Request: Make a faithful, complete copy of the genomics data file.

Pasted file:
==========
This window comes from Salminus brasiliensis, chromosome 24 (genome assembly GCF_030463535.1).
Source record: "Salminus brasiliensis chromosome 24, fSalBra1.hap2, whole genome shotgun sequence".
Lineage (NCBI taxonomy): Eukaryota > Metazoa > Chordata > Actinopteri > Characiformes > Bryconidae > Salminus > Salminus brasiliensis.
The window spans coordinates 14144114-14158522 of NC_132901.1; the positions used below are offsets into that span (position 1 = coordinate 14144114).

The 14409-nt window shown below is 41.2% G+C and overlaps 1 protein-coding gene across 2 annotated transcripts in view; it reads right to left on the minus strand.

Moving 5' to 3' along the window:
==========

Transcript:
This window comes from Salminus brasiliensis, chromosome 24 (genome assembly GCF_030463535.1).
Source record: "Salminus brasiliensis chromosome 24, fSalBra1.hap2, whole genome shotgun sequence".
Lineage (NCBI taxonomy): Eukaryota > Metazoa > Chordata > Actinopteri > Characiformes > Bryconidae > Salminus > Salminus brasiliensis.
The window spans coordinates 14144114-14158522 of NC_132901.1; the positions used below are offsets into that span (position 1 = coordinate 14144114).

The 14409-nt window shown below is 41.2% G+C and overlaps 1 protein-coding gene across 2 annotated transcripts in view; it reads right to left on the minus strand.

Moving 5' to 3' along the window: